Morgan Housel: Austin, you cover the consumer goods space here at the Fool. As you look back at 2012, what were some of the companies that performed the best?
Austin Smith: Well, there was definitely a trend across home builders, and basically anything related to housing stocks.
At the time that I ran the report, maybe a day or two ago, Lumber Liquidators was the best-performing stock, at a 190% gain. PulteGroup was No. 2 at 151%, KB Home No. 6 at 114, Standard Pacific No. 7th-ranked at 110%, and Whirlpool No. 8th-ranked on the list at 105% -- all intimately related to the housing sector.
Morgan: All linked to housing. I think it's pretty clear that the housing market has bottomed. Not only that, but it has a pretty good potential to have a pretty good run going forward.
Austin: Absolutely. A lot of people look at these and they say, "Is the run over?"
You certainly may have missed out on some of the early big gains. We know Home Depot is the second-best performing stock on the Dow Jones Industrial Average this year, all related to this housing rebound. But you had a really great article and you made a great point with me a couple weeks ago, about the disparity between housing starts and households, and there is still quite a gap that we have to fill.
Morgan: Right. Right now, we're creating about a million households per year, and we're only building about 600,000-700,000 homes.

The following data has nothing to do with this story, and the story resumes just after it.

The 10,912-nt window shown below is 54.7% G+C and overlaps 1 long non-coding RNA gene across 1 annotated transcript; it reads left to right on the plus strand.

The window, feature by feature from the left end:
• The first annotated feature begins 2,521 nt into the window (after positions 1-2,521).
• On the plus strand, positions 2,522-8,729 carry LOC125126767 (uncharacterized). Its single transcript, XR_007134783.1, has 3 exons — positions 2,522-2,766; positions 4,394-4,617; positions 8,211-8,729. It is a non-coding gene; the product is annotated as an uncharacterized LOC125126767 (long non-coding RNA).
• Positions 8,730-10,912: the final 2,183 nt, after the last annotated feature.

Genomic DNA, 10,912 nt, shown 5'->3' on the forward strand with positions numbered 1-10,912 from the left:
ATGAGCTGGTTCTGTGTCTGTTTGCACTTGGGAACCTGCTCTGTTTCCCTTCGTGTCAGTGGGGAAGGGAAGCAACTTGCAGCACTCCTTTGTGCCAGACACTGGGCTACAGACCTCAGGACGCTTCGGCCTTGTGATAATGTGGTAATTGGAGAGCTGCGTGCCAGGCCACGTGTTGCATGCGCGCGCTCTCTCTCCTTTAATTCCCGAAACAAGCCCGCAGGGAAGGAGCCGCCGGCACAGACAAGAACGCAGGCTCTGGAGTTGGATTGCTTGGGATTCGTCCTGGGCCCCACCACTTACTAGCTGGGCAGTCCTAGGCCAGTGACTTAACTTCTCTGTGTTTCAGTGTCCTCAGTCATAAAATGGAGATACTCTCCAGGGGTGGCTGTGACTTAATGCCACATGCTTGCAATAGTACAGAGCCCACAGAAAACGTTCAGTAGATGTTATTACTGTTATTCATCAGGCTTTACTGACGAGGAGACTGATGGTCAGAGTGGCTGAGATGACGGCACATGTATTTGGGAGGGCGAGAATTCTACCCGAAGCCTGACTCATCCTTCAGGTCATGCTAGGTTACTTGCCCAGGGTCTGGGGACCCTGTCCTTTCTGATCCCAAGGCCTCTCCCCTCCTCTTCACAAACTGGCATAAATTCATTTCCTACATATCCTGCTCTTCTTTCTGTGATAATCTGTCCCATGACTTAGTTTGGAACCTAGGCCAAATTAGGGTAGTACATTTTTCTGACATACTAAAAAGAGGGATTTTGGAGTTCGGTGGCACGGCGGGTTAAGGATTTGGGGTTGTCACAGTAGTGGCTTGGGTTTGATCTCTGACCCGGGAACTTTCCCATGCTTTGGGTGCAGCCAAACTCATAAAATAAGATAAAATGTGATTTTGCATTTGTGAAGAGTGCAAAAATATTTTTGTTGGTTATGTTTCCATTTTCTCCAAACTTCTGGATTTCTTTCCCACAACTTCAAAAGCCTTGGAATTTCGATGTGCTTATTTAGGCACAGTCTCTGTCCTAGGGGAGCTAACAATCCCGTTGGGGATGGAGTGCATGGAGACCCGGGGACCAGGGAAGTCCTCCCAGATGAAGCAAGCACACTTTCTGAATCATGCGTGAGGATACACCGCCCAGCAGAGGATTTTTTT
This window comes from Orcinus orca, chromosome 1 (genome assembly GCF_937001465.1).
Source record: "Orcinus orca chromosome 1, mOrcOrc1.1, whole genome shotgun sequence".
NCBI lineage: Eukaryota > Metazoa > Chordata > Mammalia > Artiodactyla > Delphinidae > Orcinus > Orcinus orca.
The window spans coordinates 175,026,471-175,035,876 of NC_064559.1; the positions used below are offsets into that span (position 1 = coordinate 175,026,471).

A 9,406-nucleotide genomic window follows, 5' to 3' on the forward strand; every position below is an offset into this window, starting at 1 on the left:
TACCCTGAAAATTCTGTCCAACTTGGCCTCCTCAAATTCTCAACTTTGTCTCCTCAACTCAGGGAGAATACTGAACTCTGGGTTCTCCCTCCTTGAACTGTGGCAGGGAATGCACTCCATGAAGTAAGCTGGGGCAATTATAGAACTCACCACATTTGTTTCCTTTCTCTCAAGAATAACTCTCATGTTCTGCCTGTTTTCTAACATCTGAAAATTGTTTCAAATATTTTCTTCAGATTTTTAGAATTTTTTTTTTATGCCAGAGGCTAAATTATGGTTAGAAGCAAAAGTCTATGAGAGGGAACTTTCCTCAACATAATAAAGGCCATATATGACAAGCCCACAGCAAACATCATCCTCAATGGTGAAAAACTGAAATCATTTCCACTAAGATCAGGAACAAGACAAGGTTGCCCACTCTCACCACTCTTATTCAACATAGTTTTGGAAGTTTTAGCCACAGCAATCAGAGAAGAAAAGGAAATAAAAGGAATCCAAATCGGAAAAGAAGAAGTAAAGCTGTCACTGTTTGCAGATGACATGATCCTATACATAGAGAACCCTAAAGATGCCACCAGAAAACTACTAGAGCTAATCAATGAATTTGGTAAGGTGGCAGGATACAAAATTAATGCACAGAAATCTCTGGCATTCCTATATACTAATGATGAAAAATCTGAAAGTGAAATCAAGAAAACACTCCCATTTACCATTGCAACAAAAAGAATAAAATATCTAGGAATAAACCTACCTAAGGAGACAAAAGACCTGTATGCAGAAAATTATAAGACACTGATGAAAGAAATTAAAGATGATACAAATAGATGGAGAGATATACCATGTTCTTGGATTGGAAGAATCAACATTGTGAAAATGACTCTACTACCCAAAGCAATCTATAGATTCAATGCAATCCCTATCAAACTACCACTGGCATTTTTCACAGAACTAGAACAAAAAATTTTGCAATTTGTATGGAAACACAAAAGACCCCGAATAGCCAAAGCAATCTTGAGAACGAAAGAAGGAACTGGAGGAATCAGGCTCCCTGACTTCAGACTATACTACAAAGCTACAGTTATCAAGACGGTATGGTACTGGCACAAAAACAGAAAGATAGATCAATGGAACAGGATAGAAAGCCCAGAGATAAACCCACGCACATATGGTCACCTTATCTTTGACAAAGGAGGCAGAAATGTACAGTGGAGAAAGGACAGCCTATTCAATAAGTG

That number has increased substantially. A couple of years ago we were only building about 400,000-500,000 homes. It's increased substantially, but there's still a big gap between how many new households are being created, and how many homes are being created.
Over the long run, that number will meet itself, start to converge, so there's still a good argument that you could make, that housing has a ways to run.
Let me ask you, with housing stocks, they've had a big run this year. What do you think about valuations now? Is excitement getting too much?
Austin: We do know that early valuation, or starting valuation, is the No. 1 determiner of returns. You and I have chatted a lot about that, and I see Home Depot looking a little expensive to their growth now.
Now, that's not necessarily the case. Some of the companies like Lumber Liquidators and some of the smaller homebuilders that really just got destroyed coming out of 2011, they still may have a little bit of steam left in the tank.
I think a company like Home Depot is looking a little expensive to growth. Some of the smaller, more niche plays -- Lumber Liquidators, Whirlpool -- have a tremendous potential, Whirlpool, in particular.
We're looking at appliances at the oldest age they've ever been. It's sort of like the automobile sector, where a lot of people put off these purchases in the recession, so you could very much see that being a continuing tailwind through 2013.
Look to the smaller niche players in this space. They could still have a lot of room to run in the year ahead, as we try and meet that gap in demand that you touched base on.
Morgan: Well, let's see what happens in 2013.
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